By Jenny Tang
An extroverted person is one who feels “charged” after social interaction (Mesurado et al., 2014), whereas an introvert feels “charged” through its absence, feeling that social interaction is draining. Introversion and extroversion are not simply theoretical concepts, but can be physically observed through the use of imaging to understand their function.
The way we respond to dopamine varies between an introverted and an extroverted individual. Extroverted individuals tend to have a much more efficient dopamine system in comparison (Fischer, Lee and Verzijden, 2018). Dopamine is a neurotransmitter, known as the feel-good transmitter, which is strongly associated with pleasure and reward. A study, performed by Cornell university, had a mix of introverts and extroverts who were identified through a standard personality test. In the first four days some participants received a dose methylphenidate, or more commonly known as Ritalin, which triggers the release of dopamine. The other participants received a placebo. The researchers tested how strongly the contextual cues in the lab were associated with reward, by monitoring changes in their working memory, motor speed and positive emotions, which are all characterized as being influenced by dopamine. The individuals who associated the lab contextual cues with rewards were also all identified as extroverts; meaning that extroverted individuals are more likely to associate cues with feelings of rewards (Depue and Fu, 2013).
The activity of cerebral flow differs between the two types of individuals, proving another functioning difference. In introverts, it is found that they have more activity in the putamen. (Veena et al., 2004). The University of Iowa examined individuals through a positron emission tomography scan (PET scan) and found that introverted individuals had more activity in the frontal lobes, and the more frontal side of the thalamus. On the other hand, individuals who were identified as extroverts tended to have more activity in the anterior cingulate gyrus, temporal lobes, and the posterior thalamus. These identified regions are more involved with sensory processing, where the area with the most blood flow in introverts was associated with internal processing. This concludes the idea that introverts are more likely to be able to find stimuli within themselves, whereas extroverts seek to find stimuli externally (Johnson et al., 1999).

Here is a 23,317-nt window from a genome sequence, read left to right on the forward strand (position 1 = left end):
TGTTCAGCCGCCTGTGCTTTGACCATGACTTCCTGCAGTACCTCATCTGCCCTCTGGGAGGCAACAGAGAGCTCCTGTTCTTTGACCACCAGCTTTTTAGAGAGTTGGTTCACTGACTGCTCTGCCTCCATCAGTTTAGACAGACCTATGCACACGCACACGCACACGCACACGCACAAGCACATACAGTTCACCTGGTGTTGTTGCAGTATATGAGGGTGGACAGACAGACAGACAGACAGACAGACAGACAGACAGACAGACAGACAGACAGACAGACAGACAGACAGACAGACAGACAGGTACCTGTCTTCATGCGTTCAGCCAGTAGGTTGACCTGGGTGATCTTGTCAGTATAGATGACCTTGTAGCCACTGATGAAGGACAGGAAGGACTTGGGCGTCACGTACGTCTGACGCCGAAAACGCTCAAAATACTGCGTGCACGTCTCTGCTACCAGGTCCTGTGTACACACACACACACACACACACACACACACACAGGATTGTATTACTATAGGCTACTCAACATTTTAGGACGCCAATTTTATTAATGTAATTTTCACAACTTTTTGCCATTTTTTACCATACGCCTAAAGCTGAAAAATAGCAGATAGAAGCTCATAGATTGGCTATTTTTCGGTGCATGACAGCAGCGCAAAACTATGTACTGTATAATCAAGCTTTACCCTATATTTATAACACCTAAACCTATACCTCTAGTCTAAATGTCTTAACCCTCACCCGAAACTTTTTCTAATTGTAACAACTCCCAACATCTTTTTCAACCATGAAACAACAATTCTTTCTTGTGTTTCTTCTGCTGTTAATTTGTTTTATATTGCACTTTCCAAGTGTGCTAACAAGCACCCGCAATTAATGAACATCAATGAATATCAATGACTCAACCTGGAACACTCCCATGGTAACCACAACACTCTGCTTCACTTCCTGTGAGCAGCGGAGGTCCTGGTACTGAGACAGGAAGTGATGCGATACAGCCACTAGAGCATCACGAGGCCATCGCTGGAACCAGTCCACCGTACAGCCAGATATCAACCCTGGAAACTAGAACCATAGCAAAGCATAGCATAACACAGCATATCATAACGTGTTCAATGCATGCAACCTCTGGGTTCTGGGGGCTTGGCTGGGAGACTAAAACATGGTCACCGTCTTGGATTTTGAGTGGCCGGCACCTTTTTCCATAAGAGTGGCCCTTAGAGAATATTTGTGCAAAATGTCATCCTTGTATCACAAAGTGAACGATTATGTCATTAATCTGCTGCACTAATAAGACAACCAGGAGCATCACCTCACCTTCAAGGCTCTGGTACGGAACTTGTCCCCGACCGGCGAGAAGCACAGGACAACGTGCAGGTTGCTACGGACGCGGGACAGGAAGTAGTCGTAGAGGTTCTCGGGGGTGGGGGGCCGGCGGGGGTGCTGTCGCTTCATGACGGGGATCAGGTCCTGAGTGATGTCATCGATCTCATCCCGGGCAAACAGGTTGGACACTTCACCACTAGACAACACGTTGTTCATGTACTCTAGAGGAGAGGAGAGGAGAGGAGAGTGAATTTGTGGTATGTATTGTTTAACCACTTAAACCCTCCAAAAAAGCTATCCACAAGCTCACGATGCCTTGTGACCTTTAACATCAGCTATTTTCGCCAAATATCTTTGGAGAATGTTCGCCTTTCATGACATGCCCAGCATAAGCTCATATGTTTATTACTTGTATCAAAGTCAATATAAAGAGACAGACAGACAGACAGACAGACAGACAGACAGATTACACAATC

Researchers in the University of Amsterdam asked for volunteers and used a standardised personality quiz to identify those who are either an introvert or extrovert. The researchers had the volunteers gamble, while the researchers monitored the amygdala and the nucleus accumbens in their brains. The amygdala is tied to emotions and the nucleus accumbens tied to processing dopamine. Both of these regions were related to excitement and rewards. They had found that the participants that were identified as extroverts had a greater reaction in those two regions when they are gambling. This means that the extroverted brain produces more dopamine, wired to seek out rewards through social activities, or more ‘thrilling’ activities, like meeting new people, or trying new activities. On the other hand, an introvert may find more pleasure in reading a book in comparison to going out because their brains are not wired to seek excitement through social activities (Cohen et al., 2005).
The way that the extrovert and introvert brain functions differs from each other, especially in regard to how they are stimulated, with introverts able to be stimulated from within while extroverts actively seek stimulation externally. The levels of brain activity differ between introverts and extroverts, further proving that the term introversion and extroversion is more than just a personality characteristic but is also a physiological difference in individuals’ brains.
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